staccatissimo


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staccatissimo

(ˌstækɑːˈtɪsɪˌməʊ) music
adv
(Classical Music) in a very staccato manner
adj
(Classical Music) (of a piece of music) to be played in a very staccato manner
Collins English Dictionary – Complete and Unabridged, 12th Edition 2014 © HarperCollins Publishers 1991, 1994, 1998, 2000, 2003, 2006, 2007, 2009, 2011, 2014
References in periodicals archive ?
8), the editor advises, "Use no pedal at all," as Kabalevsky specified, "staccatissimo."
What is important for students to understand regarding style is fourfold: 1) the creation of it, and done so through articulation (i.e., legato, portato, staccato, staccatissimo, accent, marcato, tenuto, tie, slur, etc.), 2) the aural identification and verbal description, 3) the performance execution to match each other within the ensemble, and 4) another means to enhance musical expression.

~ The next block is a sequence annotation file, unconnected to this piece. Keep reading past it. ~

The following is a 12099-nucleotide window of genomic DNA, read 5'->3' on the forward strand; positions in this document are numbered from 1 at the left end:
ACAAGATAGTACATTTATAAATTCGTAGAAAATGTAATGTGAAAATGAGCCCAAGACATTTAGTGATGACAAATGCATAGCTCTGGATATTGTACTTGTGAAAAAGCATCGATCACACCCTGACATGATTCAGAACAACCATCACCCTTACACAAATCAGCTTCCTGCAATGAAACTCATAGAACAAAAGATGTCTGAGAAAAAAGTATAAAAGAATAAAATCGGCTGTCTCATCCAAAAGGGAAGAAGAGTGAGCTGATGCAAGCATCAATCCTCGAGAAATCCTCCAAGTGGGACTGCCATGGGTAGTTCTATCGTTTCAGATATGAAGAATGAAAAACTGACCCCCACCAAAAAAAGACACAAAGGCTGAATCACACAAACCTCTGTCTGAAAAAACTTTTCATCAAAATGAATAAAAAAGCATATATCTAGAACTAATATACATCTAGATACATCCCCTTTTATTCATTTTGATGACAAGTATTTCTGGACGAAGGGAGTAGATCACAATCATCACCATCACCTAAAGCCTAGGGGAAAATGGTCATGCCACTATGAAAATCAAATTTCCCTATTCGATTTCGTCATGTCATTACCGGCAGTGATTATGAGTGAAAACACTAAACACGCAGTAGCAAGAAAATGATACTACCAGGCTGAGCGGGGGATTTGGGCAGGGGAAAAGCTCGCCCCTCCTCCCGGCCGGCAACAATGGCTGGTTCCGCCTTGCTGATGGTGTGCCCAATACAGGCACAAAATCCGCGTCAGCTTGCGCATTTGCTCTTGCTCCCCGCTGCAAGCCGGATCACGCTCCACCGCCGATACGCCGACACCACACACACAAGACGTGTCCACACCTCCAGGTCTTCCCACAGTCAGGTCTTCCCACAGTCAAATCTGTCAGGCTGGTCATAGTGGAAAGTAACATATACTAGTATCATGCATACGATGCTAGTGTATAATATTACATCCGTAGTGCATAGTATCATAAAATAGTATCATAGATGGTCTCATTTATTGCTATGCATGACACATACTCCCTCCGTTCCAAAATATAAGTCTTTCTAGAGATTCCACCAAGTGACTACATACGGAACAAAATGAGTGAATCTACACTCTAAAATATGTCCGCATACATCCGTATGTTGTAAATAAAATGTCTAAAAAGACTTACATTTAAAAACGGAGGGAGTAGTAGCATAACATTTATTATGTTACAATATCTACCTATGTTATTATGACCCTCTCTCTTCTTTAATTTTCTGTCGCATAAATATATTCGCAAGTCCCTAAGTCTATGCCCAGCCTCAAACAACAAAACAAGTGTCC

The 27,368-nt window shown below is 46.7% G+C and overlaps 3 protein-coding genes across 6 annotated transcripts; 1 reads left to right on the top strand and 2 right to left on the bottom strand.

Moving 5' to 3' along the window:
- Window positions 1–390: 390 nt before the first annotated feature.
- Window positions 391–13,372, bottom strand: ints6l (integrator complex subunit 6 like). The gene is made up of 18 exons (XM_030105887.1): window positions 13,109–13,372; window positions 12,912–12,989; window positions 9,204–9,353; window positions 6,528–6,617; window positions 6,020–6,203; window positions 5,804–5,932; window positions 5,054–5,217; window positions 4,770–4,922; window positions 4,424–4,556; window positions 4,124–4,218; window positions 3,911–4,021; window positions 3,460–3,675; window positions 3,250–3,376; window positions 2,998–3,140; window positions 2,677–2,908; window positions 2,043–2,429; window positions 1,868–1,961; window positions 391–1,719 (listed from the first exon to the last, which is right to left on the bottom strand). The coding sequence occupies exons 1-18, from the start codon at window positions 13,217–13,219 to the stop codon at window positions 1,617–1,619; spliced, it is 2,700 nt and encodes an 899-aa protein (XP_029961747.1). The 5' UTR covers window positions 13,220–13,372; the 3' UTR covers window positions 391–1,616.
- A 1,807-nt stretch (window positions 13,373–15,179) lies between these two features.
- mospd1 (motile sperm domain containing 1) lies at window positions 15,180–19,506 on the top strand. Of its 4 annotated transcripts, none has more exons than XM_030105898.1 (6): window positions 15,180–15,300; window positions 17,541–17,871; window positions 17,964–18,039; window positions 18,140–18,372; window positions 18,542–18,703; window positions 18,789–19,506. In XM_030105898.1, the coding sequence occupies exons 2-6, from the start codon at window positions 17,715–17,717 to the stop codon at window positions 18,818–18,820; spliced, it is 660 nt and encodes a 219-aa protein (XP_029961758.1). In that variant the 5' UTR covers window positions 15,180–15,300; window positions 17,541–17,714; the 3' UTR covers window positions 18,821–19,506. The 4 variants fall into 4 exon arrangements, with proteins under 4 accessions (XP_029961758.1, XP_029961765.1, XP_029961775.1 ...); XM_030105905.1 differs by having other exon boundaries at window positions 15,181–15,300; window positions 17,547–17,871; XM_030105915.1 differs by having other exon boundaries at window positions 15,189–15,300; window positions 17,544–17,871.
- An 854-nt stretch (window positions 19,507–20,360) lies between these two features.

Concern Comment (i.e., dynamics, tempo, text) First Movement 4 Articulations Left hand staccatissimo? 12 + 7 Pitches Altos sing a B- natural; score seems to indicate a C- natural?
"I can play like a violin, legatissimo; I can play like a flute, staccatissimo; I can play pianissimo to the point where it is barely a sensation.
The increasingly frequent inclusion of words such as ~staccato, staccatissimo,' ~leggiero, ~marcato' in addition to articulation marks testifies to 19th-century composers' concern to clarify their intentions.
This especially sharp, high, and powerful attack is brought about by the following instruments: three piccolos staccatissimo, xylophone, glockenspiel, whip, a very high-pitched snare drum, celesta, harp, harpsichord, piano - these last four instruments playing very high tone clusters - and finally strings, which play a special, particularly penetrating pizzicato in which the string is pressed against the fingerboard with the fingernail.